Following the preserve’s creation, the Tropical Science Center continued to secure the financial and human resources necessary to expand, consolidate, and properly protect the preserve s current 10,500 hectares. See more Monteverde photos .

Hours. For daily schedules and rates, please click the tour reservation options below. Children ages 6 and under are free.

Information. The restaurant, souvenir shop and art gallery are open from 7 AM to 4 PM. There are restrooms at the entrance but none on the trails.

Location. 3.6 miles (6 km) SE of Santa Elena, Monteverde. See Monteverde map for more information.

Getting there. Buses heading to the reserve leave from the Banco Nacional in Santa Elena at 6:15 AM, 7:20 AM and 1:15 PM. Return buses leave the reserve at 11:30 AM, 2:00 PM and 4:00 PM. Cost is $1 each way. Visitors can board the bus anywhere along the road between the town of Santa Elena and the entrance of the Monteverde Cloud Forest Reserve. Those that do not wish to take the bus can take a taxi either way, which costs around $10 (for up to five passengers) each way.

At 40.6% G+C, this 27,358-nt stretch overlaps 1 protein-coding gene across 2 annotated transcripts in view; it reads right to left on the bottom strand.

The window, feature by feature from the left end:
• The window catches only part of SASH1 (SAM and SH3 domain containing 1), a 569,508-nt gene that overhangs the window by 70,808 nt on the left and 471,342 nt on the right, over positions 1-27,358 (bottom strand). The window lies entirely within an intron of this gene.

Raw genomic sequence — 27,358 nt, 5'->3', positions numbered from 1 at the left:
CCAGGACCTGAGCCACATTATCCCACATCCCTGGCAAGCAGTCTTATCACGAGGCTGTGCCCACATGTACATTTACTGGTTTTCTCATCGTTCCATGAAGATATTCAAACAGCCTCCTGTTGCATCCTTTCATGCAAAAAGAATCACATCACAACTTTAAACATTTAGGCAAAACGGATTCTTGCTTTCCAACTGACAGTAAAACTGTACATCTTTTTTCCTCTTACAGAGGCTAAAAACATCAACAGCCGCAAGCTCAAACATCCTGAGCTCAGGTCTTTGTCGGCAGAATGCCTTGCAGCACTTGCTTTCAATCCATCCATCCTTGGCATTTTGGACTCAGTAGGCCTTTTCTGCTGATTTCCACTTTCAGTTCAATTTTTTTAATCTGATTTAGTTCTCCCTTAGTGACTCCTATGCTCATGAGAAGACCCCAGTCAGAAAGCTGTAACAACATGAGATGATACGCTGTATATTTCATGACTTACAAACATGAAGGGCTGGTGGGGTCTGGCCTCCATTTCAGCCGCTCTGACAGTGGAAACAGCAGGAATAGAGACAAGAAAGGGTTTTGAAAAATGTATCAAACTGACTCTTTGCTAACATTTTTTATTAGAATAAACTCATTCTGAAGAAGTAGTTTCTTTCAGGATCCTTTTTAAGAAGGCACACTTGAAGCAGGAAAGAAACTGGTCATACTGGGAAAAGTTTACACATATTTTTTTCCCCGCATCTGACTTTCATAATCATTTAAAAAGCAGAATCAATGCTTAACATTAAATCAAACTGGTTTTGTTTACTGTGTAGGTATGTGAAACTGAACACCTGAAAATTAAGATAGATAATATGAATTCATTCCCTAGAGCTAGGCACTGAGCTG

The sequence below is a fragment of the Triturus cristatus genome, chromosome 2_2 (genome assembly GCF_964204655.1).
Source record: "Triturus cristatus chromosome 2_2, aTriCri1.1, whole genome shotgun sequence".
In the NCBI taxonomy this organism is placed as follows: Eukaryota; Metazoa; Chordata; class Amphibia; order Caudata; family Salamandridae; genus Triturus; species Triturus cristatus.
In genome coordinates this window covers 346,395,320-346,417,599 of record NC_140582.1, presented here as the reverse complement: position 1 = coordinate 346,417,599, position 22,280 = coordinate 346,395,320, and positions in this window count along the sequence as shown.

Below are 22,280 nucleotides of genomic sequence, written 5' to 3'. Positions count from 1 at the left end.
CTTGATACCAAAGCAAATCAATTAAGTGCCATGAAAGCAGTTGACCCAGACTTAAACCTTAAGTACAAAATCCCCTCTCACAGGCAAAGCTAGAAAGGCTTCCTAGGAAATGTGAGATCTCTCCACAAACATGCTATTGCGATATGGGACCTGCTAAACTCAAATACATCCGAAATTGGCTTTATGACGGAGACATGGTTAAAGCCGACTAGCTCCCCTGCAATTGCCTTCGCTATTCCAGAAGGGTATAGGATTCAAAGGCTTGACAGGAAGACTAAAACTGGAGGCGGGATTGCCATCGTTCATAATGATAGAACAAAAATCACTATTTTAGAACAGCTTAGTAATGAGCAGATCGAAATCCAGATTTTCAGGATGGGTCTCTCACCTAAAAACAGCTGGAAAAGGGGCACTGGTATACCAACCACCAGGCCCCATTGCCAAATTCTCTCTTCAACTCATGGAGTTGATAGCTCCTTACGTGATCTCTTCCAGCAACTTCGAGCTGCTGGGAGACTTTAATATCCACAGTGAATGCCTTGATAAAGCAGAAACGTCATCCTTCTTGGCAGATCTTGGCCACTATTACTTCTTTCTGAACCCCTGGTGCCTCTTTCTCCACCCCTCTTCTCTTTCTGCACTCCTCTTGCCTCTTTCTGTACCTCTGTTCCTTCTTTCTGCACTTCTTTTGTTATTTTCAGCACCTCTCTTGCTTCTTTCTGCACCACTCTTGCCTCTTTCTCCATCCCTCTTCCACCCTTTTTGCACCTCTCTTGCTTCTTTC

Hiking Trails in Monteverde. The trails here are well maintained. Regular shoes are fine, as long as you are able to walk comfortably. There is no need for rubber boots or hiking shoes for daily trips. You may, however, need this type of footwear if you plan on staying overnight in one of the huts.

Trails Description

Sendero Bosque Nuboso (Cloud Forest Trail): 1.2 miles (1.9 KM) long with an elevation gain of 213 feet (65 m), this trail generally takes around 1.5 hours to complete. A self-guided tour booklet of the trail available in both English and Spanish can be purchased at the entrance. This is one of the most popular trails because it’s extremely pretty and has good examples of strangler fig plants.

El Camino (The Road): 1.2 miles (2 km) long with an elevation gain of 131 feet (40 m), this trail generally takes around 1.25 hours to complete. It is wider and more open than other trails, allowing for more sunlight and thus more butterflies. This trail is also excellent for bird watching.

Sendero Pantanoso (Swamp Trail): 1 mile (1.6 km) long with an elevation gain of 131 feet (40 m), this trail takes around 1.25 hours to complete. It passes through a swamp forest while traversing along the Continental Divide, and is adorned with magnolias, plants bearing stilt roots, podocarpus (the only conifer tree in the preserve), and more.